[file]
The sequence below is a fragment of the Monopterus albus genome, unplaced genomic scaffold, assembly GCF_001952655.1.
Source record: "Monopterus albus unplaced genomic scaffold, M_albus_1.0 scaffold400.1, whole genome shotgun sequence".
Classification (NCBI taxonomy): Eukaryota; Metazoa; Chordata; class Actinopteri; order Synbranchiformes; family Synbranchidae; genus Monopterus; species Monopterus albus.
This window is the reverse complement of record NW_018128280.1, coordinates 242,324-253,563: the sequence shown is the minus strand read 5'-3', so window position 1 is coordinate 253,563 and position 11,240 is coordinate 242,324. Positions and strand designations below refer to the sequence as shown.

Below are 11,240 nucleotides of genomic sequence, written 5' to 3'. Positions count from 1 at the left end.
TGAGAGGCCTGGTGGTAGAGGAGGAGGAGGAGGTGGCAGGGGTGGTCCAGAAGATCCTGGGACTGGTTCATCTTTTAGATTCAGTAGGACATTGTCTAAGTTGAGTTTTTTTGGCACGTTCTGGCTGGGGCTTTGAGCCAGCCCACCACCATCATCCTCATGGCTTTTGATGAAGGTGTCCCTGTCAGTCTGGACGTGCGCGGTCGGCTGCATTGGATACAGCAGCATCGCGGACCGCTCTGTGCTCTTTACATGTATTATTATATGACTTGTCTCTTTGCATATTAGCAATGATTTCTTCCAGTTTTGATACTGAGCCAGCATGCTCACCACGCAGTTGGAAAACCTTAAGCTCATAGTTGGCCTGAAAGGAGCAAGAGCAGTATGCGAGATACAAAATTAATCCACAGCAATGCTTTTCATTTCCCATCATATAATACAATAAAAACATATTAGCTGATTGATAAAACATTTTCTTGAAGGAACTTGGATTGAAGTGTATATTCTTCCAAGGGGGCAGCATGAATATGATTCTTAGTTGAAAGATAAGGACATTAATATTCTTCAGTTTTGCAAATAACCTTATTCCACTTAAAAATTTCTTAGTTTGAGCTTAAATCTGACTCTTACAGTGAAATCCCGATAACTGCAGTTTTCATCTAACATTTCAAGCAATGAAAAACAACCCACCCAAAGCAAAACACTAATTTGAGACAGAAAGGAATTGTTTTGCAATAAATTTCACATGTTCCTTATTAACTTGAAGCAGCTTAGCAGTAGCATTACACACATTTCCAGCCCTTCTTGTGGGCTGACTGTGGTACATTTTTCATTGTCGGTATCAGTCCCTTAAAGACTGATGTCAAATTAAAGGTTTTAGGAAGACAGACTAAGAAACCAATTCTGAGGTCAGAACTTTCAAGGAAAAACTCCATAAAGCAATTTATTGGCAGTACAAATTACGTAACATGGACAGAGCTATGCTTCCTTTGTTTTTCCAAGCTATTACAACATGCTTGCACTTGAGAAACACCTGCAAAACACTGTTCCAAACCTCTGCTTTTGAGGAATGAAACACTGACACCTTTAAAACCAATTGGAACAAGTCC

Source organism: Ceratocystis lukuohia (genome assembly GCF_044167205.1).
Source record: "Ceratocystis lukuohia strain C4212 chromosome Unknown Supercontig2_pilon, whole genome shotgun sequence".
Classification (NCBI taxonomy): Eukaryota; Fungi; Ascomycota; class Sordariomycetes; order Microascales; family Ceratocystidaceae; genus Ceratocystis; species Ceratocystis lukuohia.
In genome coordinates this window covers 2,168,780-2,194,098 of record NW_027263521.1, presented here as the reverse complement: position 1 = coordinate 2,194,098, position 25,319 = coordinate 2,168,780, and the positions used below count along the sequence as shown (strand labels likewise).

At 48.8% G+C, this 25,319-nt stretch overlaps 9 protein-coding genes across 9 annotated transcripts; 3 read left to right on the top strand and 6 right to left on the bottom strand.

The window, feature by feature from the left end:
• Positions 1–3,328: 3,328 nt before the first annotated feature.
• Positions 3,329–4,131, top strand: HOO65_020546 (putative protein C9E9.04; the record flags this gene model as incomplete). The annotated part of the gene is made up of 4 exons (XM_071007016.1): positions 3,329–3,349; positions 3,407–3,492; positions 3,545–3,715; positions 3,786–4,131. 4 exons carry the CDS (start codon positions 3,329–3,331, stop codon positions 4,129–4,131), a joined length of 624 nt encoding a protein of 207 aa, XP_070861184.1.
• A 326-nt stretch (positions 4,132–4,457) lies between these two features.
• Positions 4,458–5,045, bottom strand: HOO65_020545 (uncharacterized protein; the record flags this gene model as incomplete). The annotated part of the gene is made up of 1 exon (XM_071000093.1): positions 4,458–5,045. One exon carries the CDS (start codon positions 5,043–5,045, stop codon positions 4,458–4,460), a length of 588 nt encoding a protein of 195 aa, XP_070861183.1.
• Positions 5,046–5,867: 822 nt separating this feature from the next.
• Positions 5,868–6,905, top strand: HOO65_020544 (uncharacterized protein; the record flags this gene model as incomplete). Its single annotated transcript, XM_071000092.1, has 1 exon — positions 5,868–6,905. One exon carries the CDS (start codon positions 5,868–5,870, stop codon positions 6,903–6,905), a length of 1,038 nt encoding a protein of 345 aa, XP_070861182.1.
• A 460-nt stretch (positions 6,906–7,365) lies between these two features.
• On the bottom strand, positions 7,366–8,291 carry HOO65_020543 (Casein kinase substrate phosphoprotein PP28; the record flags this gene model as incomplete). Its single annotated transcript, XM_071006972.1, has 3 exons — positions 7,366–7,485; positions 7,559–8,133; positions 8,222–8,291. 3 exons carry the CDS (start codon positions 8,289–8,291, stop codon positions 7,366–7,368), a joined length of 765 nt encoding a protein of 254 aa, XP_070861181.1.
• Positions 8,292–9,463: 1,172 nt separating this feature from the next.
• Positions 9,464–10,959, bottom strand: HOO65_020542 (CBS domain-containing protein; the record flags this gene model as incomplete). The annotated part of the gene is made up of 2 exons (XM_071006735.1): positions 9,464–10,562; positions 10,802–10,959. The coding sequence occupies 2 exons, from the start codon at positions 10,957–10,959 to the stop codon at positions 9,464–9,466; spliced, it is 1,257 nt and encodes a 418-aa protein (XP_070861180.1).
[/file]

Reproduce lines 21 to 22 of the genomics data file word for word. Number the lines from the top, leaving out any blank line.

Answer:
• Positions 8,292–9,463: 1,172 nt separating this feature from the next.
• Positions 9,464–10,959, bottom strand: HOO65_020542 (CBS domain-containing protein; the record flags this gene model as incomplete). The annotated part of the gene is made up of 2 exons (XM_071006735.1): positions 9,464–10,562; positions 10,802–10,959. The coding sequence occupies 2 exons, from the start codon at positions 10,957–10,959 to the stop codon at positions 9,464–9,466; spliced, it is 1,257 nt and encodes a 418-aa protein (XP_070861180.1).